How nice it would have been if the whole sorry saga of Ched Evans had been left in 2014. Unfortunately, Oldham Athletic are the latest team to suggest that they are considering signing the convicted rapist to play for their side, here on the other side of December 31st. If you - like me – think this is a truly terrible, awful decision, then you will be used to hearing the same arguments put forward in his defence, so here is a handy rebuttal guide.Lucy Hunter Johnson on why convicted rapist Ched Evans shouldn't play football. [more inside]
"Imagine a medical student who is training to be a surgeon but who fears that he’ll become distressed if he sees or handles blood. What should his instructors do?" -"Criminal-law teachers face a similar question with law students who are afraid to study rape law." The author worries about "a growing rape exceptionalism, which allows fears of inflicting or re-inflicting trauma to justify foregoing usual procedures and practices of truth-seeking."
India's New Comic Book Hero Fights Rape, Rides On The Back Of A Tiger
She's a not a superhero in the comic book tradition. Her power is the power of persuasion and the power of an idea. She's riding the tiger all over India and creating a movement [to] deal with sexual violence.
Nudging College Students to Prevent Rape and Sexual Assault: Would serial offenders have a harder time if more men and women felt personally responsible for stopping them?
An unusual feature of residential life at Pomona was the "sponsor program," wherein two sophomores (one male and one female) are assigned to live in every freshmen hall. Sponsors didn't enforce rules like residence advisors. Indeed, sponsors often used their upperclassmen friends to get fake IDs or knowledge of local liquor stores to help their new freshmen friends to obtain alcohol. But part of sponsor training involved being taught how to help or intervene in circumstances as varied as clinical depression, alcohol poisoning, an eating disorder, or a drug addiction. For the most part, you avoided butting into anyone's business on campus, even if that person was breaking rules. But you also did your best to prevent anything catastrophic from happening, being just slightly older and wiser. Even a light touch could accomplish a lot. "Dude, you're drunk. Leave her alone. Eat this pizza.""Don't get raped" education is tired and unhelpful. "Don't rape people" education is (many claim) pie-in-the-sky idealism. What if the education focused on bystanders instead? Conor Friedersdorf writes about his own undergraduate experience and whether something like it might be expanded to other colleges.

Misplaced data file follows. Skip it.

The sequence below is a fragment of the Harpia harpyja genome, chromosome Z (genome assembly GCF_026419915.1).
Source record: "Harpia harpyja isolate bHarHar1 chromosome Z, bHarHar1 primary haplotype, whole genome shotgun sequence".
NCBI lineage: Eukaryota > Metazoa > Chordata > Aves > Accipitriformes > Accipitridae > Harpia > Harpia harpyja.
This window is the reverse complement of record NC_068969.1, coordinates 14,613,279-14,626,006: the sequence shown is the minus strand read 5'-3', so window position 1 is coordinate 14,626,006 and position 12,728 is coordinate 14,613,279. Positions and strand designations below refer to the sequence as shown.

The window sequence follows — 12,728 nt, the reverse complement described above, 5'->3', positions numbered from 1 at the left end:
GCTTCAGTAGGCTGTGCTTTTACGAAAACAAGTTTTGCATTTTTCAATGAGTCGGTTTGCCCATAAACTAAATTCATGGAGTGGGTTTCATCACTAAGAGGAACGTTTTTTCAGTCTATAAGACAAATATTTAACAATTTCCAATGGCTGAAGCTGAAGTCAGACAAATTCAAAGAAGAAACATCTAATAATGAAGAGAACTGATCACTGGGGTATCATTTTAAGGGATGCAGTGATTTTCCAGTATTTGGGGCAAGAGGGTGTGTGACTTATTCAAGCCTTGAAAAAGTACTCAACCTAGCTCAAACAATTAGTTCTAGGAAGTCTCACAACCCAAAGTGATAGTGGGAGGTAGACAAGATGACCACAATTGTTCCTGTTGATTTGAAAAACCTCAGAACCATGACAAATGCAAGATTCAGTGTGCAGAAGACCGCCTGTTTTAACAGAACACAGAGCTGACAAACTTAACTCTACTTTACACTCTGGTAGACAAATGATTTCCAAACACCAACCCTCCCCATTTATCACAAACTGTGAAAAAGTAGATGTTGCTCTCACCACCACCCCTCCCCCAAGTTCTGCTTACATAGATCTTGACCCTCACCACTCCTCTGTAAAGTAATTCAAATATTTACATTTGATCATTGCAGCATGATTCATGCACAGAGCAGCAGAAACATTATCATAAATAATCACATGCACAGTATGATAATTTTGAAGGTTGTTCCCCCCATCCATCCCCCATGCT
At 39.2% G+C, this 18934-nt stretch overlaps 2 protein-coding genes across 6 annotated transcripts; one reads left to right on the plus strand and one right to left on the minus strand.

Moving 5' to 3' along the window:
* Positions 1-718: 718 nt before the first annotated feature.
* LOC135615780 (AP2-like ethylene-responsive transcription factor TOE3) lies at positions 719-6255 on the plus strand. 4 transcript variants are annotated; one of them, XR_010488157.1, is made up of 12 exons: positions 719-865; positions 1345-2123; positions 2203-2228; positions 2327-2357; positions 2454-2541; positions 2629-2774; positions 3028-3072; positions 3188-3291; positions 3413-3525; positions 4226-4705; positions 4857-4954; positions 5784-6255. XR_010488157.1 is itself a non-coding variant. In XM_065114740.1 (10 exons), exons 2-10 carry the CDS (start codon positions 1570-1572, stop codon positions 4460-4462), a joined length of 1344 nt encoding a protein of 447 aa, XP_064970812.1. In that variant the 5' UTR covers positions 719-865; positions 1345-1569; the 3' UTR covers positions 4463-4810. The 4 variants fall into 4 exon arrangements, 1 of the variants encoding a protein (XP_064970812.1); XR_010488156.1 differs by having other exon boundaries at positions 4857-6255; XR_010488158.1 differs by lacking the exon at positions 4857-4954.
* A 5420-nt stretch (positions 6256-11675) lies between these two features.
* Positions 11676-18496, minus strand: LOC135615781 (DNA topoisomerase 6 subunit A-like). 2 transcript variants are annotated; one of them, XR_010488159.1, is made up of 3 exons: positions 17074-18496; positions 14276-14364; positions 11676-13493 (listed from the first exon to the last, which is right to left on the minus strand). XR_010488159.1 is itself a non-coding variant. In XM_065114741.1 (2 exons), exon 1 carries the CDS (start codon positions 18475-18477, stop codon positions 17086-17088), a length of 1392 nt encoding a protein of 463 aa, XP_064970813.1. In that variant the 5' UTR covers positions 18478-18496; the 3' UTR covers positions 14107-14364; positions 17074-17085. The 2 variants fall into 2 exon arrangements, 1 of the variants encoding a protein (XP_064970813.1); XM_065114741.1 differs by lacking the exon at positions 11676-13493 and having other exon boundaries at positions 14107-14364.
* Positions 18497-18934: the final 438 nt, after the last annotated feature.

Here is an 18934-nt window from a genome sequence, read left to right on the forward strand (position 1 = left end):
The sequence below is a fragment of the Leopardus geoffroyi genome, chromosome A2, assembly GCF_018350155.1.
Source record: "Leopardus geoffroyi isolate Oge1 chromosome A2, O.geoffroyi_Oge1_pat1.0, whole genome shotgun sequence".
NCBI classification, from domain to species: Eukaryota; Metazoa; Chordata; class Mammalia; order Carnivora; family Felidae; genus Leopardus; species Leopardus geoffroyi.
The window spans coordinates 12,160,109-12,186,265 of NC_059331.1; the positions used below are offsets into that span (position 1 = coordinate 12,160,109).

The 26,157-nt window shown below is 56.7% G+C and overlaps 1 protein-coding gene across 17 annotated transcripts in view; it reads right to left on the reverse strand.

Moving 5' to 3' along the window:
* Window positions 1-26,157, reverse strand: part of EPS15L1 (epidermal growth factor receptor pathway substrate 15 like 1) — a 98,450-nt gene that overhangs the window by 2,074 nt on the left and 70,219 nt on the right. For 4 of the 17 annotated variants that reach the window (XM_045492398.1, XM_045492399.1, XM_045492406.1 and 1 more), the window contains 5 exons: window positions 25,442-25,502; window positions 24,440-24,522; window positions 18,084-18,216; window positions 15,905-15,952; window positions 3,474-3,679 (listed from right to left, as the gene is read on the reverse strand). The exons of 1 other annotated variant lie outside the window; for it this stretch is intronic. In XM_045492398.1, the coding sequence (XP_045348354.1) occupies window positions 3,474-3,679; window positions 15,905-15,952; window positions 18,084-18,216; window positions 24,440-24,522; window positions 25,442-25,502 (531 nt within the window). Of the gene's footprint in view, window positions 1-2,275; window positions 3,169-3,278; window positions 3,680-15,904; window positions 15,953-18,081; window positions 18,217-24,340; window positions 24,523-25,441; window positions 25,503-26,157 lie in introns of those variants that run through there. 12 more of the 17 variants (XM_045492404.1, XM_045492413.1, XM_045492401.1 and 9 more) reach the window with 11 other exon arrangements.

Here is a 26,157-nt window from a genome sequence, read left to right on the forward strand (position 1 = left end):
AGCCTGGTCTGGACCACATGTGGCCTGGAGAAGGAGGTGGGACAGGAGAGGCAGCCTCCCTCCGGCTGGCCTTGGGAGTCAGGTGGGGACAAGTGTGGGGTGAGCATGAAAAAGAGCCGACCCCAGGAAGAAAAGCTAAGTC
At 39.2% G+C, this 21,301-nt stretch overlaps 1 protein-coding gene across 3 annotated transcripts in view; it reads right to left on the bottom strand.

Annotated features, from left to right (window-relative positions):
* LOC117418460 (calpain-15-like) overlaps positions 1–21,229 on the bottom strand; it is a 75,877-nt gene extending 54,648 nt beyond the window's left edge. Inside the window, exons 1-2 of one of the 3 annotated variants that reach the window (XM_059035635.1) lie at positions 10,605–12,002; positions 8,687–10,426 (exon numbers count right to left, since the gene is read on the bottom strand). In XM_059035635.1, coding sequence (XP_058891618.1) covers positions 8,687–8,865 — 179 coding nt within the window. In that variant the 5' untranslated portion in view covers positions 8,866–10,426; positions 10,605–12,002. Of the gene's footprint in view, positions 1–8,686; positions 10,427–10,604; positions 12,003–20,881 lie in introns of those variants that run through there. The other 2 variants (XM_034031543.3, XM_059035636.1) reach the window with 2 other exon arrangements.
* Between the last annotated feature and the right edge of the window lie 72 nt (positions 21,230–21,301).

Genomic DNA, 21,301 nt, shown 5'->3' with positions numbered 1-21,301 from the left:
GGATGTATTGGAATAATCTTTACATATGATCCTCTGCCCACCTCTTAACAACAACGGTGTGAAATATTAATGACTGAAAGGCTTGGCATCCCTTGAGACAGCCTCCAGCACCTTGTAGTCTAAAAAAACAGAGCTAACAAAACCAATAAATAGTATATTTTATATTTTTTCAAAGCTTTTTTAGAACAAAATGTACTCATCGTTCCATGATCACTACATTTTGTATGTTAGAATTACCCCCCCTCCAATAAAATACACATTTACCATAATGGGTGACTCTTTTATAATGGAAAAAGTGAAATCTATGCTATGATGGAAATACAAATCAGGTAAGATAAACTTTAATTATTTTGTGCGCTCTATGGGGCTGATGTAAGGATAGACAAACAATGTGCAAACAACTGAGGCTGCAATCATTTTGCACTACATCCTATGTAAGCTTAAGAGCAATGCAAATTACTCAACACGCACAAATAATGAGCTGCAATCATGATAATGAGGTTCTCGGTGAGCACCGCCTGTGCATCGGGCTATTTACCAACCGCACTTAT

My Salami Heart: Reflections on the Convergence of Art, Generosity, Success, Sex, and Law by Nick Kocz.
"Jackie was just starting her freshman year at the University of Virginia when she was brutally assaulted by seven men at a frat party. When she tried to hold them accountable, a whole new kind of abuse began" Many trigger warnings. [more inside]
While working within the Chicago Police Department, Rebecca Campbell (PhD, Professor, Michigan State University) was told by a detective that "most victims lie" about sexual assault. She, on the other hand, was certain that most victims told the truth. Wondering how both she and the detective could be so certain, she began to do the research to find out. Her work examines how the legal and medical and mental health systems respond to the needs of adult, adolescent and pediatric victims of sexual assault. [Warning for graphic descriptions of assaults] [more inside]